This study will recruit 100 PD patients with a clinical history of FOG. We aim to recruit participants based on information obtained from medical assessments (including subjective report of symptoms and Mini Mental State Examination (MMSE) score of 24 or greater) as well as self-report measures of freezing (e.g. a positive score on question 3 of the FOG Questionnaire) completed at the PD Research Clinic located at the Brain and Mind Centre.
Minimum age
18 Years
Maximum age
No limit
Both males and females
Can healthy volunteers participate?
Key exclusion criteria
MMSE of less than 24

Study design
Purpose of the study
Allocation to intervention
Randomised controlled trial
Procedure for enrolling a subject and allocating the treatment (allocation concealment procedures)
Participants will be approached via telephone based on previous medical and neuropsychological assessments at the PD Research Clinic to see if they are interested in taking part in the trial. Other participants may approach the clinic based on advertisement of the trial. Participants will then be sent out detailed information regarding the project in addition to consent forms. Participants will be allocated to groups using a blocked randomisation method conducted by a member of the clinical research team who is not in any way involved in the recruitment, assessment or training in the study. After baseline assessments, participants will receive a sealed envelope with a letter informing them about which group they have been allocated to. The envelopes are prepared by a person who is not involved in the assessment or training in the study.
Methods used to generate the sequence in which subjects will be randomised (sequence generation)
Participants will be randomised at the time of the baseline assessment using a randomly generated number sequence allocated by a blinded researcher not involved in trial recruitment, data gathering, assessments or training. Randomisation will be undertaken using permuted blocks and stratified by cognitive functioning, with strata defined by MOCA scores of 'less than 26' or 'equal or greater than 26'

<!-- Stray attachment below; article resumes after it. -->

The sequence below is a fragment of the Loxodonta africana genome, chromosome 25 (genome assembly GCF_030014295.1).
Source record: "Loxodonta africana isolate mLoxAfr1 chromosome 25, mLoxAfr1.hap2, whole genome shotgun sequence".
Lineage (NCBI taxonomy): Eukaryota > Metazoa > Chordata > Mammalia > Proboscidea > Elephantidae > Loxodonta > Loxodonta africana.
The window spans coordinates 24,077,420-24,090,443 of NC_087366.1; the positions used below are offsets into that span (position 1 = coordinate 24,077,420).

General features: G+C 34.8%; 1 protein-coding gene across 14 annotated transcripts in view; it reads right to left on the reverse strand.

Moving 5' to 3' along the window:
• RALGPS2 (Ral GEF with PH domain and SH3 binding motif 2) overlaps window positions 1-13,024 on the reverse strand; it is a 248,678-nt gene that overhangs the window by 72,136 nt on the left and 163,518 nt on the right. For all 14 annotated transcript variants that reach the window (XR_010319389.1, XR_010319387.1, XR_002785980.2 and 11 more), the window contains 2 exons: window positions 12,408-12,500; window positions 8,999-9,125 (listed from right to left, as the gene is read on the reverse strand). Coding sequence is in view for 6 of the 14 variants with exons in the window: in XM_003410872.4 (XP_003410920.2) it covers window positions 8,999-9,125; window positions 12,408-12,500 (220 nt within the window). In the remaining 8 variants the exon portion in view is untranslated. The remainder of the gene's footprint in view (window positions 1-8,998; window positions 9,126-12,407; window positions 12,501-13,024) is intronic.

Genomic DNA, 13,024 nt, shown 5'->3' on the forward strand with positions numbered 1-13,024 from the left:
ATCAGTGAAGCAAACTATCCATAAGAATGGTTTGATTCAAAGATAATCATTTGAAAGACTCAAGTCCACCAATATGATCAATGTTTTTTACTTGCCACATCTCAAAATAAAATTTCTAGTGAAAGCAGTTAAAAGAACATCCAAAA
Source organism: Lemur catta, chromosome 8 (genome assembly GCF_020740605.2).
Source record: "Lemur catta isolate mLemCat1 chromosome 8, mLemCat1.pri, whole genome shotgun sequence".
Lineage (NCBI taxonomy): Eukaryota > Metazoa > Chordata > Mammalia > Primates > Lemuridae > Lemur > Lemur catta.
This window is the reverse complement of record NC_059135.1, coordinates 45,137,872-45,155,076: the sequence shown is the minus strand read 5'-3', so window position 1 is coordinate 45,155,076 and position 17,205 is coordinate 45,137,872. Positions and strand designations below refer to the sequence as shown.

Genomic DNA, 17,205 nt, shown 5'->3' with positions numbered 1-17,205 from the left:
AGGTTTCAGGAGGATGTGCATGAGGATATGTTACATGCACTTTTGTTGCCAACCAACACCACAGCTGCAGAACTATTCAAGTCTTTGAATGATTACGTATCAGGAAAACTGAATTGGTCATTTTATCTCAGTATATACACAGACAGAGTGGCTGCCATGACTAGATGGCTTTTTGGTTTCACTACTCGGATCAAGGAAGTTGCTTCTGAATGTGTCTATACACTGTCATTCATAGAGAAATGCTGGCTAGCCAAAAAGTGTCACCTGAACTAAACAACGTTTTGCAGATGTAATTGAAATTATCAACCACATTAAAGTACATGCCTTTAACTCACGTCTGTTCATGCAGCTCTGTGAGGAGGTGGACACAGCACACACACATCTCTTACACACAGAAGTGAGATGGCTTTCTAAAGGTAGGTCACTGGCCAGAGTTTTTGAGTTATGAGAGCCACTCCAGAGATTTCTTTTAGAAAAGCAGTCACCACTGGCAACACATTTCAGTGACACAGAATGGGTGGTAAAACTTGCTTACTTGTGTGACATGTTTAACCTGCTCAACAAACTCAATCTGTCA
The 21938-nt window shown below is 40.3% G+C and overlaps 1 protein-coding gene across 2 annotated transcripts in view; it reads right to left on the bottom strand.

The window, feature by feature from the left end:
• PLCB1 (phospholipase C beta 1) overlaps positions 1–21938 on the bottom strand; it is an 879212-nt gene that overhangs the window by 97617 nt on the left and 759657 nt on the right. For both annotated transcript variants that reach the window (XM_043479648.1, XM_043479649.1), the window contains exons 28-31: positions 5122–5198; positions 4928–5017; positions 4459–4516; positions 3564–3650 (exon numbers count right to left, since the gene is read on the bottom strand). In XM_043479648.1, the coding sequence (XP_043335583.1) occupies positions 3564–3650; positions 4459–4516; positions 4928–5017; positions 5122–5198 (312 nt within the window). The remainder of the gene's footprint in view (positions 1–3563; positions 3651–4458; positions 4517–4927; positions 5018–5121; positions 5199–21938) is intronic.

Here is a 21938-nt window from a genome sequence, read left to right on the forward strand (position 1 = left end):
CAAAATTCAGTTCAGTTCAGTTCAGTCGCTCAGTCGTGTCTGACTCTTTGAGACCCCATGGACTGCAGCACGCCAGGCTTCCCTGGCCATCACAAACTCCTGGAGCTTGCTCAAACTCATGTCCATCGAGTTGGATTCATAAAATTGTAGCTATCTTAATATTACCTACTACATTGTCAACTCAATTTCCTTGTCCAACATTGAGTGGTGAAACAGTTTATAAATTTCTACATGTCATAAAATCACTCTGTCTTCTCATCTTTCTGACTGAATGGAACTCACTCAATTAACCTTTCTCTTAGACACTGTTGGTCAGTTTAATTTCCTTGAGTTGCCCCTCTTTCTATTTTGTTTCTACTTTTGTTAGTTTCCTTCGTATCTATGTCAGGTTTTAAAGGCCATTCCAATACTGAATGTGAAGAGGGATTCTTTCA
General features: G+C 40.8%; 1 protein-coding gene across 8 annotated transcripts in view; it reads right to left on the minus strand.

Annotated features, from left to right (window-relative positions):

Masking / blinding
Blinded (masking used)
Who is / are masked / blinded?
The people receiving the treatment/s

The people assessing the outcomes
Intervention assignment
Other design features
Not Applicable
Type of endpoint(s)
Statistical methods / analysis

Recruitment status
Date of first participant enrolment
Date of last participant enrolment
Date of last data collection
Sample size
Accrual to date
Recruitment in Australia
Recruitment state(s)

Funding & Sponsors
Funding source category [1] 286728 0
Name [1] 286728 0
Michael J Fox Foundation
Address [1] 286728 0
The Michael J. Fox Foundation for Parkinson's Research
Grand Central Station
P.O. Box 4777
New York, NY 10163-4777
Country [1] 286728 0
United States of America
Primary sponsor type
Professor Simon JG Lewis
Brain & Mind Centre
100 Mallett Street,
Camperdown, 2050,
Sydney, New South Wales
Secondary sponsor category [1] 285503 0
Name [1] 285503 0
Address [1] 285503 0
Country [1] 285503 0

Ethics approval
Ethics application status
Ethics committee name [1] 288800 0
Human Ethics Committee, University of Sydney
Ethics committee address [1] 288800 0
Level 6
Jane Foss Russell Building G02
University of Sydney NSW 2006
Ethics committee country [1] 288800 0
Date submitted for ethics approval [1] 288800 0
Approval date [1] 288800 0
Ethics approval number [1] 288800 0
Protocol No. 2012/2915

Brief summary
We will evaluate whether a course of cognitive training can reduce symptoms of FOG in PD. This study will randomize patients into either a 7-week program of cognitive training or a sham control condition. Treatment response will be assessed by video recordings of specific walking tasks (TUG), taken before and after training. In addition, functional brain imaging whilst patients perform a validated virtual reality gait paradigm will be used to determine the brain activation patterns associated with improvements in FOG.